U.S. census could contain valuable information for genealogists

The United States has been taking a population census since 1790, authorized by the U.S. Constitution in order to apportion the House of Representatives.

Until 1840, only the names of the heads of household were recorded. But, fortunately for genealogists, over the years more and more information was included. In 1850, following the British model, census takers began listing the names of all members of the residences, as well as including age, sex, place of birth and, for men, occupation. They also began taking separate agricultural schedules for farmers — detailing the number of farm animals, soil crop production and the value of poultry and dairy products — and a slave schedule, only listing the slave owner and the age and sex of the slaves, no names.

In 1880, they began listing parents’ places of birth, and in 1900, whether residents were naturalized or not. In 1900, they also asked how many years a couple had been married. A woman was asked how many children she had borne, and how many were still living. While the census data is published, the actual names and personal information is not made available to the public until after 72 years, thus 1940 is the last census open. The 1890 census was lost in a fire in 1921. For Georgia, the census information for 1790 through 1810 was also lost. Still, we are lucky to have the census, as many countries have either not saved the personal information, or not made it public as quickly. All U. S. census information is available on Ancestry.com and other sites. There are published indexes in many genealogy collections, and state archives that can be useful if you cannot find your family in the online indexes.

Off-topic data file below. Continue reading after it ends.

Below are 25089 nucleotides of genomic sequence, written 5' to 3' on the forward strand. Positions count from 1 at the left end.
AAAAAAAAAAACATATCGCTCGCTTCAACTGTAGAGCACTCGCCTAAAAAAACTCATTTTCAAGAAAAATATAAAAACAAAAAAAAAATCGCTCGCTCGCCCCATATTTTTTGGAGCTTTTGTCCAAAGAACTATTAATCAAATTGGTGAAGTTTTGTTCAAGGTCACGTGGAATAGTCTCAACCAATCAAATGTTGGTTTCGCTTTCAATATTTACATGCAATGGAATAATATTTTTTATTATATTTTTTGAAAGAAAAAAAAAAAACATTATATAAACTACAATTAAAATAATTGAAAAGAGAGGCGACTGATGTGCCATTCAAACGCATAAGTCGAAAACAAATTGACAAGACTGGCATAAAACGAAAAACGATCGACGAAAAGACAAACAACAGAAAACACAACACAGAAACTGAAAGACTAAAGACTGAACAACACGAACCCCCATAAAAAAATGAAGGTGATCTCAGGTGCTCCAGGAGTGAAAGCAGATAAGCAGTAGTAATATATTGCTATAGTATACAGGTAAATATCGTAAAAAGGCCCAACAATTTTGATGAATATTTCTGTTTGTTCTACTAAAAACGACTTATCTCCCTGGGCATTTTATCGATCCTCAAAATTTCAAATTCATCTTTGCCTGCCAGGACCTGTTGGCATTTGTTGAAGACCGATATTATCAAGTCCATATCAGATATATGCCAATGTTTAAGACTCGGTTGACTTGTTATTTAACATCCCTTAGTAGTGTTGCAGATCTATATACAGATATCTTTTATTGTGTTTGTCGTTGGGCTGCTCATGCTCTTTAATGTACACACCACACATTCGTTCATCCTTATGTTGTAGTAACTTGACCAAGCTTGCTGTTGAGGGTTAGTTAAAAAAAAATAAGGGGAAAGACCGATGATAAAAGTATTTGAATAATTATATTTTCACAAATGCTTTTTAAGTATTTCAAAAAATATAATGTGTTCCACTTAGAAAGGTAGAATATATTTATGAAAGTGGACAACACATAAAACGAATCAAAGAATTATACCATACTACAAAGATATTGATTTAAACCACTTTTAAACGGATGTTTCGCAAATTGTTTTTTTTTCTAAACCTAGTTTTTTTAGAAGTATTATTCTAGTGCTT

Disaster Planning for your Personal Records subject of Lunch and Learn

“Disaster Planning for your Personal Records” is the Georgia Archives Lunch and Learn topic for July 13. Georgia Archives Electronic Records Manager Christine Garrett will be the speaker. It starts at noon and is free, but bring your own lunch. For further information, check GeorgiaArchives.org or call 678-364-3710. This could be an important lecture for anyone who has done research or inherited important materials.

South Carolina Genealogy Society Summer Workshop

The South Carolina Genealogical Society’s summer workshop will be July 13-14 at the South Carolina Archives in Columbia. The featured speaker is Judy G. Russell, the legal genealogist. Others will speak on DNA, the law and genealogy, methodology, Native Americans, African-American research, CSI-Dixie, and South Carolina records. Costs vary as pre-registration is over. To register and see the full program, go to scgen.org.

Contact Kenneth H. Thomas Jr., P. O. Box 901, Decatur, GA 30031 or gagensociety.org.